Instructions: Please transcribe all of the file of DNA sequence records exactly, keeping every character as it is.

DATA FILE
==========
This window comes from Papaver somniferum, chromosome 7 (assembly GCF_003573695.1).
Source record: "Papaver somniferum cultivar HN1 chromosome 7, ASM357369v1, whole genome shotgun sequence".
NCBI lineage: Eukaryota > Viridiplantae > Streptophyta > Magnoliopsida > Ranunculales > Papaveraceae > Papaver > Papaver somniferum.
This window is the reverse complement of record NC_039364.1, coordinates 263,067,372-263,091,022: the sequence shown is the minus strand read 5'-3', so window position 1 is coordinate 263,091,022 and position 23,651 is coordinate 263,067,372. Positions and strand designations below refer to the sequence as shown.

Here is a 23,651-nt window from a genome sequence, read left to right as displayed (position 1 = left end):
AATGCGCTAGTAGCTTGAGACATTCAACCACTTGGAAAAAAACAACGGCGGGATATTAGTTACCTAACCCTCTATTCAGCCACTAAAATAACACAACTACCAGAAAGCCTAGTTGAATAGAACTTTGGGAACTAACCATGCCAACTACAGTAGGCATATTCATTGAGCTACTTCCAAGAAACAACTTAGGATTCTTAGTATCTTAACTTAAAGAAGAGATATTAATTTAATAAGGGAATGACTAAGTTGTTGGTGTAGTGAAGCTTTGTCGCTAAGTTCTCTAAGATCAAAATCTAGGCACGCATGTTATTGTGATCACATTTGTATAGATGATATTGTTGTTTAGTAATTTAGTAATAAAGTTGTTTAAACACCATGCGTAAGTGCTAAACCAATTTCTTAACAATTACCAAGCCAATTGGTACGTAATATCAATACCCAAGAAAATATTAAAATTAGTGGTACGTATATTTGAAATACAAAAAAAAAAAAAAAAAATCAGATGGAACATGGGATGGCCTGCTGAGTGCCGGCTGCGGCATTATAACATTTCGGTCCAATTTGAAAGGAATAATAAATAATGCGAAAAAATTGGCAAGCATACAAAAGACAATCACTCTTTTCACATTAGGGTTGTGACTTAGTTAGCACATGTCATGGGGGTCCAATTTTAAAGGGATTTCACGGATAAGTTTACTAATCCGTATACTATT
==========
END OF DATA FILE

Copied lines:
This window comes from Papaver somniferum, chromosome 7 (assembly GCF_003573695.1).
Source record: "Papaver somniferum cultivar HN1 chromosome 7, ASM357369v1, whole genome shotgun sequence".
NCBI lineage: Eukaryota > Viridiplantae > Streptophyta > Magnoliopsida > Ranunculales > Papaveraceae > Papaver > Papaver somniferum.
This window is the reverse complement of record NC_039364.1, coordinates 263,067,372-263,091,022: the sequence shown is the minus strand read 5'-3', so window position 1 is coordinate 263,091,022 and position 23,651 is coordinate 263,067,372. Positions and strand designations below refer to the sequence as shown.

Here is a 23,651-nt window from a genome sequence, read left to right as displayed (position 1 = left end):
AATGCGCTAGTAGCTTGAGACATTCAACCACTTGGAAAAAAACAACGGCGGGATATTAGTTACCTAACCCTCTATTCAGCCACTAAAATAACACAACTACCAGAAAGCCTAGTTGAATAGAACTTTGGGAACTAACCATGCCAACTACAGTAGGCATATTCATTGAGCTACTTCCAAGAAACAACTTAGGATTCTTAGTATCTTAACTTAAAGAAGAGATATTAATTTAATAAGGGAATGACTAAGTTGTTGGTGTAGTGAAGCTTTGTCGCTAAGTTCTCTAAGATCAAAATCTAGGCACGCATGTTATTGTGATCACATTTGTATAGATGATATTGTTGTTTAGTAATTTAGTAATAAAGTTGTTTAAACACCATGCGTAAGTGCTAAACCAATTTCTTAACAATTACCAAGCCAATTGGTACGTAATATCAATACCCAAGAAAATATTAAAATTAGTGGTACGTATATTTGAAATACAAAAAAAAAAAAAAAAAATCAGATGGAACATGGGATGGCCTGCTGAGTGCCGGCTGCGGCATTATAACATTTCGGTCCAATTTGAAAGGAATAATAAATAATGCGAAAAAATTGGCAAGCATACAAAAGACAATCACTCTTTTCACATTAGGGTTGTGACTTAGTTAGCACATGTCATGGGGGTCCAATTTTAAAGGGATTTCACGGATAAGTTTACTAATCCGTATACTATT